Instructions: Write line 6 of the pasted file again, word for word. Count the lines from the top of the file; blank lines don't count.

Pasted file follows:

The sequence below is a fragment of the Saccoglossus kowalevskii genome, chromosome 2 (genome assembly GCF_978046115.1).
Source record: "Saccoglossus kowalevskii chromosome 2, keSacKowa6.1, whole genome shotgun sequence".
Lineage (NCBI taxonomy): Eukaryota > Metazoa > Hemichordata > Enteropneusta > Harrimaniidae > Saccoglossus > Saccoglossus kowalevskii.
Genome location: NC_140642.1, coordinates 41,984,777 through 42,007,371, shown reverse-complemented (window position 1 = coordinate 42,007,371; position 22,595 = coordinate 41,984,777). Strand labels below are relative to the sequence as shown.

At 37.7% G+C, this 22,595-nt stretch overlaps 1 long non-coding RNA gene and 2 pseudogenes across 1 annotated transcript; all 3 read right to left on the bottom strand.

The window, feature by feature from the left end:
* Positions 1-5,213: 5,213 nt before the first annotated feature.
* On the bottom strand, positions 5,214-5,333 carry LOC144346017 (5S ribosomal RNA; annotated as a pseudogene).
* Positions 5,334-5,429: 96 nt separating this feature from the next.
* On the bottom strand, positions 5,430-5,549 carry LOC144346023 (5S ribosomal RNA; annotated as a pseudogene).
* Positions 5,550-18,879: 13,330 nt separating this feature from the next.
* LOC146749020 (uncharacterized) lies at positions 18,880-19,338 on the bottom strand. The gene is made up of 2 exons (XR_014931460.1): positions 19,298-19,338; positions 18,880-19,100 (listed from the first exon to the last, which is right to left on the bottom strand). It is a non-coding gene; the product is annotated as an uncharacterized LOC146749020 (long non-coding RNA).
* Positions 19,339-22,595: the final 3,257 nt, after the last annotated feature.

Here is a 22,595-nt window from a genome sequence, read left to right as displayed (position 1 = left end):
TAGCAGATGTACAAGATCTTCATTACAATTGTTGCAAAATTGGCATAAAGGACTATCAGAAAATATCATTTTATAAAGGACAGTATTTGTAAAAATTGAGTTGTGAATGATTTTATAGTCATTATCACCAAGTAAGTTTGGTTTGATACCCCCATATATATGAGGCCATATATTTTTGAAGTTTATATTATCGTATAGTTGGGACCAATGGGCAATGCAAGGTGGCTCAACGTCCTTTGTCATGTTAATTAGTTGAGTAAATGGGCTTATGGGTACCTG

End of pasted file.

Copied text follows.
The window, feature by feature from the left end: